It’s important to remember that buying a new mask also requires a prescription from your doctor. Replacement parts such as frames, headgear and cushions do not.

Pros and Cons of Full Face Masks

Full face or oronasal masks are common. However, research suggests they may not be the best option for many users.

Pros of Full Face Masks
  • Good for users who suffer from nasal obstruction or congestion
  • Good for users who sleep on their backs
  • Works well for users who breathe through their mouth
Cons of Full Face Masks
  • Require higher CPAP therapeutic pressure
  • Can lead to less restful sleep and higher wake times
  • Can be harder to fit correctly
  • Discomfort may cause users to discontinue treatment
  • Greater risk of pressure sores

Doctors don’t recommend full face or oronasal masks as the first choice for all sleep apnea patients. They’re predominantly recommended for patients who are “mouth breathers” or sleep on their backs.

Pros and Cons of Hybrid and Oral Masks

Oral or hybrid masks generate air pressure through the mouth and have “pillows” that keep the nostrils sealed. They’re typically more comfortable than a full face mask because they cover a smaller part of the user’s face.

Pros of Hybrid and Oral Masks
  • Good choice for active sleepers who move around while sleeping
  • Less bulky than full face masks
  • Work well for users who breathe through their mouth
Cons of Hybrid and Oral Masks
  • Increased risk of pressure ulcers
  • May require higher CPAP therapeutic pressure

Research shows that patients generally find oral and hybrid masks comfortable. As a result, these patients are more likely to continue treatment. Though an oral or hybrid mask covers a smaller surface area than a full face mask, side effects are more common than with the nasal mask options.

Pros and Cons of Nasal Masks

Nasal masks cover the area from the bridge of the nose to the upper lip. They’re the most popular CPAP mask option.

Pros of Nasal Masks
  • Available in multiple options to accommodate different facial types
  • Don’t obstruct the user’s mouth
  • Good for people who breathe through their nose
  • Work well for active sleepers who move around while sleeping
Cons of Nasal Masks
  • Not a good choice for users who breathe through their mouth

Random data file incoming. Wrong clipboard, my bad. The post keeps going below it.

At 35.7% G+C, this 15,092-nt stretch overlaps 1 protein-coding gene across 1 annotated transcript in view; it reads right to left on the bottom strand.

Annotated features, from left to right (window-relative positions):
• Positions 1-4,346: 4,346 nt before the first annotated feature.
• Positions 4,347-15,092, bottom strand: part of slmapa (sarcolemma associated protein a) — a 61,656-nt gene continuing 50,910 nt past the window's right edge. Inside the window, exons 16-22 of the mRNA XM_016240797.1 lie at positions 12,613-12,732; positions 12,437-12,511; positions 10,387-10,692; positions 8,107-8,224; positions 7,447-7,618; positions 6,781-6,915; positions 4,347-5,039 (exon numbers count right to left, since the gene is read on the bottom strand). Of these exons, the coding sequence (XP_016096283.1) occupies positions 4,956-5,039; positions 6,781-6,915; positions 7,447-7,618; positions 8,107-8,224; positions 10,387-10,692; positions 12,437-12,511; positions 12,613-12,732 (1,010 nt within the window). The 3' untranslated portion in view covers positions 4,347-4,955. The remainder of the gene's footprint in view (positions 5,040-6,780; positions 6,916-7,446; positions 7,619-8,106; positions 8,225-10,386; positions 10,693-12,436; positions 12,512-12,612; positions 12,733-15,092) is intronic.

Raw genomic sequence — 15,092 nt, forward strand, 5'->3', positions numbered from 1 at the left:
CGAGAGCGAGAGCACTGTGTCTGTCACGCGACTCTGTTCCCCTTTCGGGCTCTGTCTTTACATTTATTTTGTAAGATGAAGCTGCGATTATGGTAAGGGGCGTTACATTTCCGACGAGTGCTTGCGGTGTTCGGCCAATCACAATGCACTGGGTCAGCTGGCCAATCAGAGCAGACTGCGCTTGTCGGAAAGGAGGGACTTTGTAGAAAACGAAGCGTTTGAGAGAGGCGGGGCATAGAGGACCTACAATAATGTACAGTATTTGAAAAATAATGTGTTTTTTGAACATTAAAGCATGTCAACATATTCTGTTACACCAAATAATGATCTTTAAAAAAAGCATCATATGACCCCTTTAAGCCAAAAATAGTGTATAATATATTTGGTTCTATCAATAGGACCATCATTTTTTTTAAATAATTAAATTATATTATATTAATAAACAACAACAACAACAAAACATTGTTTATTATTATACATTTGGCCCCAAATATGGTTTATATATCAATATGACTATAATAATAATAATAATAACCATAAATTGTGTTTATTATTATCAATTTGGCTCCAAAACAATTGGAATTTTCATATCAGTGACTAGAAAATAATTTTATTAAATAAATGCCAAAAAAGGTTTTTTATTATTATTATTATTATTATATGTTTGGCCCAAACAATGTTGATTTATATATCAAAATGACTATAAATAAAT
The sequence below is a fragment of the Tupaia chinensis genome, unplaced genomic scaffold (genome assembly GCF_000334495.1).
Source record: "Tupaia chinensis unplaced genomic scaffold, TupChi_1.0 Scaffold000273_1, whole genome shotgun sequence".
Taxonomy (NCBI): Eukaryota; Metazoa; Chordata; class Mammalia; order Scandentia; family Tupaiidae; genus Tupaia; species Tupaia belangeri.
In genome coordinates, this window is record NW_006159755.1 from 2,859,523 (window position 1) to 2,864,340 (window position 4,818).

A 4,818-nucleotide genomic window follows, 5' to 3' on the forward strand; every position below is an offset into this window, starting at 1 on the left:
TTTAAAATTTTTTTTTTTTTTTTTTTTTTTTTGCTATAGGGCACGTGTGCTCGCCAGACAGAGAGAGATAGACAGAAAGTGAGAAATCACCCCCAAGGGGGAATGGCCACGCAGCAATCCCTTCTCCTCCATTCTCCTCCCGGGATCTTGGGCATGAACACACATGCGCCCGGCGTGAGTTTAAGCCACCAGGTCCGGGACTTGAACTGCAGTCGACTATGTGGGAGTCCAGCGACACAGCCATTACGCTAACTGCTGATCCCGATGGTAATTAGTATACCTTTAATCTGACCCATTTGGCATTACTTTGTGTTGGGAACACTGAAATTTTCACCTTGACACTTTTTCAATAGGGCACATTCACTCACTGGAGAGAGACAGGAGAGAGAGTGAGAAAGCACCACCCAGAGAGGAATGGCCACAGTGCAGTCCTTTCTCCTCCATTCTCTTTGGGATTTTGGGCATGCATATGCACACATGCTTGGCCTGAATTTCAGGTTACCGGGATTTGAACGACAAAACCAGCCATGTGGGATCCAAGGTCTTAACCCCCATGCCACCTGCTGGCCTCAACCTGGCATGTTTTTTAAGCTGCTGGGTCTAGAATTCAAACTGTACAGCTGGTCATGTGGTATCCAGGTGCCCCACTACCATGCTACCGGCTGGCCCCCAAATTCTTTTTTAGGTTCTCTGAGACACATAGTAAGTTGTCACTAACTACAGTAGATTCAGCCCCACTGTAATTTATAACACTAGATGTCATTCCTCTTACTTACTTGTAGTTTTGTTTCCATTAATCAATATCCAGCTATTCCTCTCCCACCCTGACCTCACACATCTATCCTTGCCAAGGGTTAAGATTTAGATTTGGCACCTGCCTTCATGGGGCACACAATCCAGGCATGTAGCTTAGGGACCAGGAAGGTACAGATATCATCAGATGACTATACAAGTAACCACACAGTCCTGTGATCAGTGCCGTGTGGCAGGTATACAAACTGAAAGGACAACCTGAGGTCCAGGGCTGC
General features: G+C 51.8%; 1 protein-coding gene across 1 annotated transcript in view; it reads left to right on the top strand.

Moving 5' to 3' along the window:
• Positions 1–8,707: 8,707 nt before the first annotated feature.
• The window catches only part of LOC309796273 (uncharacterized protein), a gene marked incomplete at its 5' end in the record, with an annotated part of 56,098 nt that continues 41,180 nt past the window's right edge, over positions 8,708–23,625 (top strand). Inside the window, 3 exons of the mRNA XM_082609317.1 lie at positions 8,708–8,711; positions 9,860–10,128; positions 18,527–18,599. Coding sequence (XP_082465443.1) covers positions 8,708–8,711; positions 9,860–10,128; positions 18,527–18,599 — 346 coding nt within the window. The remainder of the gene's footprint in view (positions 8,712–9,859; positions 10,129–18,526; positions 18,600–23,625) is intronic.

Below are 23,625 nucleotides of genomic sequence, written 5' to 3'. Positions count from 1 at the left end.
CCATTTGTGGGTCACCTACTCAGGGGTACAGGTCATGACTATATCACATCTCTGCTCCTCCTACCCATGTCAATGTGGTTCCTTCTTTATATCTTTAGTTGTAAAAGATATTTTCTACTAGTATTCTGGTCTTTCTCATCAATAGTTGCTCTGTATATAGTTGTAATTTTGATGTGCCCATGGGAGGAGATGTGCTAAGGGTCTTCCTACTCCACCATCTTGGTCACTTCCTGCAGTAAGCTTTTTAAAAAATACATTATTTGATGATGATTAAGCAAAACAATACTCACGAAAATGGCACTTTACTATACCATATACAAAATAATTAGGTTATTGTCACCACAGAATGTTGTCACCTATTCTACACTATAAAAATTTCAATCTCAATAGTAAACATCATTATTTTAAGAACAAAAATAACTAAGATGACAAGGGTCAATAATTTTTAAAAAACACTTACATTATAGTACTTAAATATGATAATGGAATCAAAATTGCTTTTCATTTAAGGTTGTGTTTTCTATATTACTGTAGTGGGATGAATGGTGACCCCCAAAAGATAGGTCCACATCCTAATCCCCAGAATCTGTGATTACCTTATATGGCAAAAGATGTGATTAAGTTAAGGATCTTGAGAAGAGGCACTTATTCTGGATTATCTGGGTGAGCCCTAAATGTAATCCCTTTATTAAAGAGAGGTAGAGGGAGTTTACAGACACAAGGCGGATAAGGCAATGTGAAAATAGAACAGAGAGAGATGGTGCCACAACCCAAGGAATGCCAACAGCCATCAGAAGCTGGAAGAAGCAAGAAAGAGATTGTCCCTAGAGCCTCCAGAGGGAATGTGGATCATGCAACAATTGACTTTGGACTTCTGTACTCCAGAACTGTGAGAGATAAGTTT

• Not a good choice for users who suffer from nasal congestion or obstruction
  • Not effective for users who require higher CPAP therapeutic pressure

Even though the nasal mask can exert pressure on the face, studies demonstrate that it causes less soreness and fewer side effects than other options. It’s also a more comfortable alternative for most users.

Pros and Cons of Nasal Pillow Masks

Nasal pillow masks create a seal around the user’s nostrils. The headgear includes minimally invasive inserts that fit into each nostril.

Pros of Nasal Pillow Masks
  • Good for people with facial hair
  • Good for people who breathe through their nose
  • Good for people who toss and turn while sleeping
  • Reduce the risks of sores and discomfort on the face
  • Small size works well for claustrophobic users
Cons of Nasal Pillow Masks
  • Not a good choice for users who breathe through their mouth
  • Not a good choice for users who suffer from nasal congestion or obstruction
  • Not effective for users who require a higher CPAP therapeutic pressure
  • Should be replaced every 14 days, where a full face mask can be replaced monthly

Nasal pillow masks are a good mask choice for many people because they offer a concise fit. They are also a solution for people who suffer from claustrophobia.

Working with your doctor to find the right mask fit is a critical part of making sure your CPAP treatment for sleep apnea is effective. Spending the time to find and test the most comfortable and suitable mask options is key to treating this common condition with long-term health consequences. It can improve your health and help you get a better night’s rest.

Please seek the advice of a medical professional before making health care decisions.